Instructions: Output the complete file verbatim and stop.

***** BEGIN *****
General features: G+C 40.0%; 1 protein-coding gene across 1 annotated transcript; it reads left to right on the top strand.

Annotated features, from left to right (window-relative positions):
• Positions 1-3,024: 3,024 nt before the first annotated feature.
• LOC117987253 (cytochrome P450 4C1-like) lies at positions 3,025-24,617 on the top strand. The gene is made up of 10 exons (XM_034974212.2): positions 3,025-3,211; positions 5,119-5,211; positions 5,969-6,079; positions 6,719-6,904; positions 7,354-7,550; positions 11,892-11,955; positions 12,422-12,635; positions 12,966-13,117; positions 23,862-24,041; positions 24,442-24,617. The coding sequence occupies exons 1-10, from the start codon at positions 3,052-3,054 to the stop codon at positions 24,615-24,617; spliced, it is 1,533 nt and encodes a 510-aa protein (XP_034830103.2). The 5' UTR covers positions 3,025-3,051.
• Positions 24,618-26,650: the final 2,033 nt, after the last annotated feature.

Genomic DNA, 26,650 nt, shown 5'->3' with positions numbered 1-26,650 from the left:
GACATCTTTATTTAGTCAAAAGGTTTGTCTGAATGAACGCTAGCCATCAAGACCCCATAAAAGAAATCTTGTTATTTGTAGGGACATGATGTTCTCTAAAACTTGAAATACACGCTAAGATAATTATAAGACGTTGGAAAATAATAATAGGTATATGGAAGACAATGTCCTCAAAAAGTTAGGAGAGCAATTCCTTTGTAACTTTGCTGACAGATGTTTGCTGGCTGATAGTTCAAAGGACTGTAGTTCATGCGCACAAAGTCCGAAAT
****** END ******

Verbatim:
General features: G+C 40.0%; 1 protein-coding gene across 1 annotated transcript; it reads left to right on the top strand.

Annotated features, from left to right (window-relative positions):
• Positions 1-3,024: 3,024 nt before the first annotated feature.
• LOC117987253 (cytochrome P450 4C1-like) lies at positions 3,025-24,617 on the top strand. The gene is made up of 10 exons (XM_034974212.2): positions 3,025-3,211; positions 5,119-5,211; positions 5,969-6,079; positions 6,719-6,904; positions 7,354-7,550; positions 11,892-11,955; positions 12,422-12,635; positions 12,966-13,117; positions 23,862-24,041; positions 24,442-24,617. The coding sequence occupies exons 1-10, from the start codon at positions 3,052-3,054 to the stop codon at positions 24,615-24,617; spliced, it is 1,533 nt and encodes a 510-aa protein (XP_034830103.2). The 5' UTR covers positions 3,025-3,051.
• Positions 24,618-26,650: the final 2,033 nt, after the last annotated feature.

Genomic DNA, 26,650 nt, shown 5'->3' with positions numbered 1-26,650 from the left:
GACATCTTTATTTAGTCAAAAGGTTTGTCTGAATGAACGCTAGCCATCAAGACCCCATAAAAGAAATCTTGTTATTTGTAGGGACATGATGTTCTCTAAAACTTGAAATACACGCTAAGATAATTATAAGACGTTGGAAAATAATAATAGGTATATGGAAGACAATGTCCTCAAAAAGTTAGGAGAGCAATTCCTTTGTAACTTTGCTGACAGATGTTTGCTGGCTGATAGTTCAAAGGACTGTAGTTCATGCGCACAAAGTCCGAAAT